Is the tweet mightier than the law?

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  • There's an enormous assumption here that needs challenging: "The law treats it all as written." Really? Why would that be the case, and what would be the justification?

    For example, the section of the Sexual Offences Act (1992) used in the Ched Evans case very clearly described just two out of all the communications media that existed at that time: newspapers and television. It's not remotely clear why it would be correct, or anything other than nonsensical, to assume that the drafters envisaged the creation of Twitter and intended such a medium to be included.

    A much more natural assumption would be that they did not, and that new legislation would be required if parliament wished to apply the same rules to Twitter and other new types of communication service.

    The conversational nature of most communication via Twitter is surely much more pertinent than the fact that it happens to be "written". If an audio chat equivalent of Twitter were invented, would that be a "publication"? If deaf people hold a conversation via speech-to-text, is that now "written", or is it still speech?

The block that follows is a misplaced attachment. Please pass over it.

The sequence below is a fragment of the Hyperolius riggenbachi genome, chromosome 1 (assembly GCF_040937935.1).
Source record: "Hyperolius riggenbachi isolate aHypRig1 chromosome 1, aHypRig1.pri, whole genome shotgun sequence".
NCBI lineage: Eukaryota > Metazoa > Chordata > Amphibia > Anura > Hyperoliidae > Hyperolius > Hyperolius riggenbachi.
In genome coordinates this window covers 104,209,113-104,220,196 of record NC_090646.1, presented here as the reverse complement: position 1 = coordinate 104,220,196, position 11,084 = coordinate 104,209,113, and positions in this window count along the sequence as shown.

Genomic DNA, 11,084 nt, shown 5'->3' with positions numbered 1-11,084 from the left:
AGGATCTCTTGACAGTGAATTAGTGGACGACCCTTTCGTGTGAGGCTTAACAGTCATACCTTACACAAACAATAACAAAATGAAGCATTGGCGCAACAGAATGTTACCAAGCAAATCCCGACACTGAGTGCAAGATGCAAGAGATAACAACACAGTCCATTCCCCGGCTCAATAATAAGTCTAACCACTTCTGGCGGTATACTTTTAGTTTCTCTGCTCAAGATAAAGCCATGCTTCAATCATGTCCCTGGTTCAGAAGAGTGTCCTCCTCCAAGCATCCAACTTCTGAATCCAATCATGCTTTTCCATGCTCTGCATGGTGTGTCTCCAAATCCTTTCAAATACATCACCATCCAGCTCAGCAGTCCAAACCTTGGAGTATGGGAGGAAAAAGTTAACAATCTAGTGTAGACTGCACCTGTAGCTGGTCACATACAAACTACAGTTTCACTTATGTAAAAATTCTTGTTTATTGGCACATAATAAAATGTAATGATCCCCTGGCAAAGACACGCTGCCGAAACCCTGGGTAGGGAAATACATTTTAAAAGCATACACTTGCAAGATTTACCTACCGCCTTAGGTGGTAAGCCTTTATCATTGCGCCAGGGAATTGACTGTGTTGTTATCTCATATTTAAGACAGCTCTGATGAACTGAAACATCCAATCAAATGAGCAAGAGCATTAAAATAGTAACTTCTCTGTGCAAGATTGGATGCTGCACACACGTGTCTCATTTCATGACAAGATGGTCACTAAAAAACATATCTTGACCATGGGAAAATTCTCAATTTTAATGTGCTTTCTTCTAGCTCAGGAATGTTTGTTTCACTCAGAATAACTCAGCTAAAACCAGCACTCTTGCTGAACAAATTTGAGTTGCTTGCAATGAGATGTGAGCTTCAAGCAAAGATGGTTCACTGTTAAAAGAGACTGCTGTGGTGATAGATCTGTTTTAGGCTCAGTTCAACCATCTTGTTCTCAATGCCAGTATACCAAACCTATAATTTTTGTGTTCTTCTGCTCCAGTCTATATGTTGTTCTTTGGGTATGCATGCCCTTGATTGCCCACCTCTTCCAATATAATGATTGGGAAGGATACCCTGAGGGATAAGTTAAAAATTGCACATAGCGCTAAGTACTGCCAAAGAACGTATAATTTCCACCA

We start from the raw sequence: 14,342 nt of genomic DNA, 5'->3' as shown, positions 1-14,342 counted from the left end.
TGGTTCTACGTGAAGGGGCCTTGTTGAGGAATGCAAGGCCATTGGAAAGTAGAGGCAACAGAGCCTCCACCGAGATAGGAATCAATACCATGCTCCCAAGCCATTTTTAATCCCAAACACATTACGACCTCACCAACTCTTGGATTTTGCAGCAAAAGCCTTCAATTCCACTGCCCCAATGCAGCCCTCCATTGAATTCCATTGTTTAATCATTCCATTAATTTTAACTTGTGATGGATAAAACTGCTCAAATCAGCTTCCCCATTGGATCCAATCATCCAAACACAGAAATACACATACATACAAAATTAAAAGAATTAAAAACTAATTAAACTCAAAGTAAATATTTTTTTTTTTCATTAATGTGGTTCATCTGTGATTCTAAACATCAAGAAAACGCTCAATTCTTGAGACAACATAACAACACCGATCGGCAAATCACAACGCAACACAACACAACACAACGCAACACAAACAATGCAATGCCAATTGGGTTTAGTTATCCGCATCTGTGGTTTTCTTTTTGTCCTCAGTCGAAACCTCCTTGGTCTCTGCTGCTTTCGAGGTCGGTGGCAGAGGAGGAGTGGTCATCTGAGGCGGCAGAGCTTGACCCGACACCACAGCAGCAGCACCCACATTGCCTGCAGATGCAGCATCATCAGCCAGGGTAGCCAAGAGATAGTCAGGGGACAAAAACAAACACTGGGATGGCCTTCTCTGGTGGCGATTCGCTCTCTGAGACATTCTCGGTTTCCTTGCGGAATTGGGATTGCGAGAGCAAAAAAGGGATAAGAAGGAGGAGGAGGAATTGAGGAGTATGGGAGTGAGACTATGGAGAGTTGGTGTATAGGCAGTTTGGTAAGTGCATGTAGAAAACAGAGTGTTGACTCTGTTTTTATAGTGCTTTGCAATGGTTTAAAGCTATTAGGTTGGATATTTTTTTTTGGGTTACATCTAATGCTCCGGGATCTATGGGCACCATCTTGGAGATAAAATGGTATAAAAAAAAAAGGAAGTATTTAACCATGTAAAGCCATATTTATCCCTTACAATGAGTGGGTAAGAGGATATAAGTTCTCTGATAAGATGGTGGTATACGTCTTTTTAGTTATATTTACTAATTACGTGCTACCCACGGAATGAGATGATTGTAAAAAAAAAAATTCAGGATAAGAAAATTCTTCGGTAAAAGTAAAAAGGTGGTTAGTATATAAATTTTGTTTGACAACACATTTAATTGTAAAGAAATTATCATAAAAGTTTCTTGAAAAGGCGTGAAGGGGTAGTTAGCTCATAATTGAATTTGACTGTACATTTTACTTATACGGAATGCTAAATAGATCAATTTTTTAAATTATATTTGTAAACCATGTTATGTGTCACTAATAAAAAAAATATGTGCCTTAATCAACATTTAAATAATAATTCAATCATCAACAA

Abramson is right to point out that "Traditionally, people take more care over what they write than what they say." This is, in fact, essential to the nature of "publication" as traditionally understood. Twitter is spur-of-the-moment speech (except when it isn't, and is used as a proxy for publication, which is a special case) and cannot logically or justly be subject to the same rules. Untrained people can't be expected to abide by media law when they tweet.

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